Instructions for c programming interview

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    Instructions for c programming interview

    Hi,
    i am looking for job change and i am having 3+ Years experience

    How should i prepare for that interview from Starting round to HR round.
    Please give me suggestions

    waiting for Your Suggestions,
    Yours Faithfully,
    Rupendra Naidu.

  2. #2
    Code Goddess Prelude's Avatar
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    Make sure you're up to date on the requirements of the job. Learn about the company beforehand so it doesn't look like you shotgunned your resume to dozens of companies hoping for a hit. Otherwise, just be yourself and try to get a feel for whether the company fits your goals. Don't forget that interviews go both ways. You're interviewing them just as much as they're interviewing you.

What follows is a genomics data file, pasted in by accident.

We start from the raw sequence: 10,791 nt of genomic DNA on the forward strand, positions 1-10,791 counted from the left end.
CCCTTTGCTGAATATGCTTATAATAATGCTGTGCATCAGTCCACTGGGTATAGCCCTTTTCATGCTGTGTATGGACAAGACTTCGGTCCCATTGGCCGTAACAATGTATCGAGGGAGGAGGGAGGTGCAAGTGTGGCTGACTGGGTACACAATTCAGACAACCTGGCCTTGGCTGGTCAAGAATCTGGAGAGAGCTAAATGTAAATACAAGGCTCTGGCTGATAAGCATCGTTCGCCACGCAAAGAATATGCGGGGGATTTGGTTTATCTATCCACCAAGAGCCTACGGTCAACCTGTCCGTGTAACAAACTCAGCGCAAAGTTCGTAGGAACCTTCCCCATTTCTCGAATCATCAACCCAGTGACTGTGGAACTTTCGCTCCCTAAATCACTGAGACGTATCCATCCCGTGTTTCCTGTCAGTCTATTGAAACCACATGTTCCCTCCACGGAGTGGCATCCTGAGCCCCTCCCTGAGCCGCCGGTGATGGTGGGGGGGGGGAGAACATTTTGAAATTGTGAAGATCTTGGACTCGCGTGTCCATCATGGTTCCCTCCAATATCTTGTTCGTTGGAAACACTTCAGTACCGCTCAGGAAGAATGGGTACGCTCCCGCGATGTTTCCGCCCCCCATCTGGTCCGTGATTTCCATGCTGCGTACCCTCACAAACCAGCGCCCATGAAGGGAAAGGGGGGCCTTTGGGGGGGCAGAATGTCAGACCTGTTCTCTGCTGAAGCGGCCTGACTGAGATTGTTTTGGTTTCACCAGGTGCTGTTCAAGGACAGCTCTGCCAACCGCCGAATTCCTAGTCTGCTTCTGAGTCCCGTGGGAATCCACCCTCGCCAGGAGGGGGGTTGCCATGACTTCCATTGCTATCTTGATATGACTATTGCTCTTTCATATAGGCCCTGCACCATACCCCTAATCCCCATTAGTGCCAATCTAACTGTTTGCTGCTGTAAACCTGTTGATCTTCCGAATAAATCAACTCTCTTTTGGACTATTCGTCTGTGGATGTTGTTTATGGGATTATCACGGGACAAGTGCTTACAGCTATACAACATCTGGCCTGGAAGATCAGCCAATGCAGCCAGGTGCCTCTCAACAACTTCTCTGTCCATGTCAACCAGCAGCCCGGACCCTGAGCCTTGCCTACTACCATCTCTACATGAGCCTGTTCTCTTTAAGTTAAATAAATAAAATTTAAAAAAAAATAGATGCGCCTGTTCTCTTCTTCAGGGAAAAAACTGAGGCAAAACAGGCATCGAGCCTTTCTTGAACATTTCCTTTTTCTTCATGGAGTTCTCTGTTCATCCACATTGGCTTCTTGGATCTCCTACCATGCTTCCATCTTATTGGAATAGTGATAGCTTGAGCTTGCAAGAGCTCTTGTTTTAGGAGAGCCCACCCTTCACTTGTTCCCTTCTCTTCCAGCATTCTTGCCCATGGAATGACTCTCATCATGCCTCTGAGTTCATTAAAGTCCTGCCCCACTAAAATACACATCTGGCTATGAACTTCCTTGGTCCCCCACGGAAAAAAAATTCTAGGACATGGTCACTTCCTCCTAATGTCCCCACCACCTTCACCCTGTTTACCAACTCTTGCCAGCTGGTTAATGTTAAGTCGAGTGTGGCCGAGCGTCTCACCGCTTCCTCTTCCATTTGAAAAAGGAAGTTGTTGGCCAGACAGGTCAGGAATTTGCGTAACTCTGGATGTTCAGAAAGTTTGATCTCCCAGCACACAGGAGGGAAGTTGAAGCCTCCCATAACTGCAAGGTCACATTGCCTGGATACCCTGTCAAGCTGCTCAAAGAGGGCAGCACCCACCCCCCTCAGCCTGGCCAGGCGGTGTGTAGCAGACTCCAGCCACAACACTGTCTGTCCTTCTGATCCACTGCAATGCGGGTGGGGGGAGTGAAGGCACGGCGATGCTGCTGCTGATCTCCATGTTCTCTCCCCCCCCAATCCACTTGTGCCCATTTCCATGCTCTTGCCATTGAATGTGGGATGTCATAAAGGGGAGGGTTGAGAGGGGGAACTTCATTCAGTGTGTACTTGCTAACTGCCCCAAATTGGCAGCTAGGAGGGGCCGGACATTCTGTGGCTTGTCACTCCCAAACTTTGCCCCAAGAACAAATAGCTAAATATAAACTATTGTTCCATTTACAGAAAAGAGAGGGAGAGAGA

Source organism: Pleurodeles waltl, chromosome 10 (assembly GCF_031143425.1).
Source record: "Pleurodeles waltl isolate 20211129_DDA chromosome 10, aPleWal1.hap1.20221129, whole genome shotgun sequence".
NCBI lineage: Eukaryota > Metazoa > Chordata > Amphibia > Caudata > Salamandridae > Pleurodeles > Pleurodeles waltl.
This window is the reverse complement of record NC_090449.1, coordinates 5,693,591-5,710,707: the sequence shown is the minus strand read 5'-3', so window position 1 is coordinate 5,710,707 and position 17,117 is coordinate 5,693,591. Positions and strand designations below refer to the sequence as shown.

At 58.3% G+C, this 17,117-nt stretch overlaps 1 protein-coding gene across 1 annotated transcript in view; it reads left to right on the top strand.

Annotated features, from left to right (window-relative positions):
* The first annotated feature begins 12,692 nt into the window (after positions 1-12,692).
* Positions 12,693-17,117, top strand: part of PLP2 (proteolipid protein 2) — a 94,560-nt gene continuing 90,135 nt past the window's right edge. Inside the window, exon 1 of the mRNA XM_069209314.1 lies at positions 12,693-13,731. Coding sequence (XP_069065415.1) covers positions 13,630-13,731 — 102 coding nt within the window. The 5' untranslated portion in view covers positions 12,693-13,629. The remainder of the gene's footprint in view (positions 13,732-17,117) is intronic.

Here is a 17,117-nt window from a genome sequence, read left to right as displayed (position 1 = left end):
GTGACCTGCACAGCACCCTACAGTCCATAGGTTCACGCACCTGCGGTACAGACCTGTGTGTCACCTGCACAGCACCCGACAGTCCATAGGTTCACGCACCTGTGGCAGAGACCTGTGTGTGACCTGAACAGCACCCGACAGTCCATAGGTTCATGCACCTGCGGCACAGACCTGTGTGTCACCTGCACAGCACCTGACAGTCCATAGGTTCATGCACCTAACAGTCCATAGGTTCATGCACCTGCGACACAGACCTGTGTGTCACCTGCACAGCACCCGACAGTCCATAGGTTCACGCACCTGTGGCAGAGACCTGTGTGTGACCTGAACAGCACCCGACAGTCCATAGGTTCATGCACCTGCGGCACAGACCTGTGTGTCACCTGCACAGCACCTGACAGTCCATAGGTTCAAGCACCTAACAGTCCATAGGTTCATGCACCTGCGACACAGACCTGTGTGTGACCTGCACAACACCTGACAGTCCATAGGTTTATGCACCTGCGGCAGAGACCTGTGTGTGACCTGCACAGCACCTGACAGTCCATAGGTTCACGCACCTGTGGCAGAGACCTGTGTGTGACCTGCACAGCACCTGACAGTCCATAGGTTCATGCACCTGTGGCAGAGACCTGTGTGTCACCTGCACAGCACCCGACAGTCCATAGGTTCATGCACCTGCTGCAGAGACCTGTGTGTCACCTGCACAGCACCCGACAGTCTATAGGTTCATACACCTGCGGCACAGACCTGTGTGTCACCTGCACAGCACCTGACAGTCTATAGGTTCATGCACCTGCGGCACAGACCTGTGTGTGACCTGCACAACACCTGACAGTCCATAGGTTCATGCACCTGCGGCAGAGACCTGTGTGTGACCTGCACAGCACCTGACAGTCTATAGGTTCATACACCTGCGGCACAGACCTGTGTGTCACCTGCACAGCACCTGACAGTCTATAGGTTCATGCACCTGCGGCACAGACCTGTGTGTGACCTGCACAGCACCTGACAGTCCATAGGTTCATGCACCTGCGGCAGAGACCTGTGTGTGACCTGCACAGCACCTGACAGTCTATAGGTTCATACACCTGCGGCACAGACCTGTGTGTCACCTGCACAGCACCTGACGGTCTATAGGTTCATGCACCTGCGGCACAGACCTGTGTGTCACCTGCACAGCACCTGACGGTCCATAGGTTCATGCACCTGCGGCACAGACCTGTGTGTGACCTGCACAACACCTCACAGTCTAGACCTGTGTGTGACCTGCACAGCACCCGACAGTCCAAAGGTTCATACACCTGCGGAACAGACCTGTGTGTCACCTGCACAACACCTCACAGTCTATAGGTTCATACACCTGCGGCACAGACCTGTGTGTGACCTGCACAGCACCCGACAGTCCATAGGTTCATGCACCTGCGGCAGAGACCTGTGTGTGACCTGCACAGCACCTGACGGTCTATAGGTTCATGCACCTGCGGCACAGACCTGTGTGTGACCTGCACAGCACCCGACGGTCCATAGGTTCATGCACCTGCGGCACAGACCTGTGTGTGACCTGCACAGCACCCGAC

My best code is written with the delete key.

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    just be yourself
    I'll second that. Sometimes you're afraid that you need to change things to get the job, but

    1) Being more confident and relaxed gives a better impression, IMO
    2) You don't want a job where you can never be yourself
    3) The things you do differently might also be things they're not looking for.

    So again - be yourself. Be honest, be sincere, but be confident, too etc... I really think that's the most important part.